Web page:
“3, 2, 1, work!”
It’s Tuesday: coworking day. The day when it’s time to meet up (virtually, these days) with three friends and use the Pomodoro technique to get &%$# done.
In case you’re unfamiliar with the Pomodoro technique, it involves working for timed sessions of 25 minutes each which are interspersed with brief (usually 5 minute) breaks. You set a goal for each chunk of work time and, if you’re in our particular coworking group, you report back when the timer goes off to exult over accomplishments (“Achievement unlocked!”) or receive any needed support/commiseration if there were bumps in the road.
The Pomodoro technique is great for days with discrete tasks, especially those that benefit from a time limit—and, in our coworking case, external accountability. My friends and I routinely save work that we might otherwise avoid when working on our own; we use the timer and one another as motivation to check things off our to-do lists. Responding to emails, querying agents and polishing blog posts are just some of the things I’ve accomplished on coworking days.
The bulk of my work is creative writing, though, which doesn’t lend itself to the Pomodoro technique. I can’t bear to stop in the middle of writing once I’ve achieved flow (especially if it took me the greater part of the 25 minutes to get there!). But I still crave that feeling of intensity and community that coworking days bring, which is why I’ve been experimenting with another type of timed writing.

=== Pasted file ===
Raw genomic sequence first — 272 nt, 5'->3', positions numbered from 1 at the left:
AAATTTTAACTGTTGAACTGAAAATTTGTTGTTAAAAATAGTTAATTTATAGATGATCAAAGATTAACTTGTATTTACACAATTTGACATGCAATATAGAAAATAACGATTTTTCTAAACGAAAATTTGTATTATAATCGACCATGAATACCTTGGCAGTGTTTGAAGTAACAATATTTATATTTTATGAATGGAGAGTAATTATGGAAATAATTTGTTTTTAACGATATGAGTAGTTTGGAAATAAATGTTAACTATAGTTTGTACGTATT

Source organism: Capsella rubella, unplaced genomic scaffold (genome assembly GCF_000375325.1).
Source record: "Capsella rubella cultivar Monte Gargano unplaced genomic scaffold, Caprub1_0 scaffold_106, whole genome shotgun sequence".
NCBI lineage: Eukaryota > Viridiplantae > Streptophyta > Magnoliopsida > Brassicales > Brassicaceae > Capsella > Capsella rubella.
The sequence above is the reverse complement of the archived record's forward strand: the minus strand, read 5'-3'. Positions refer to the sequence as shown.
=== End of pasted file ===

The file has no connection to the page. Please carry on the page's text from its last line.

Once or twice a week, I set aside time to attend Brave Space, an online writing session for women+ facilitated by playwright and poet Emma Goldman-Sherman. Before the session, participants receive a sheet of writing prompts, which we are free to use as we wish. When we gather, Emma leads us in a grounding meditation, after which we write for an hour (usually with screens off). When Emma calls time we remerge and spend the final twenty minutes or so sharing what we’ve learned about ourselves and our writing process.
There’s something extremely powerful about being in community with other writers during this time. When I log on, I see their faces; when I close my eyes for the meditation I know they are there; and when I turn off my screen to write I feel the energy of a group of people all producing creative work together, though apart. I write because it’s time to write, not because I’m waiting for the muse to strike. That’s what we’re all there to do—might as well get to work.
It helps to have this bounded time. If I’m feeling blocked, I’ll tell myself I just have to push through until the end of the hour. Usually that’s all it takes to get me going. And if (as often happens) things are going well by the time Emma calls us back together, I end the session with a renewed sense of energy for the work. But no matter what kind of writing day I had—confusing, surprising, enlightening, tedious—I didn’t do it alone. The conversations we have at the end of the session provide support, encouragement and empathy for what can otherwise be an extremely lonesome process.
So, if you are pursuing solitary work, I encourage you to find a group and a timer and experiment with different ways timed writing, done in community, might work for you.
I’d write more, but: ding! Time’s up. :)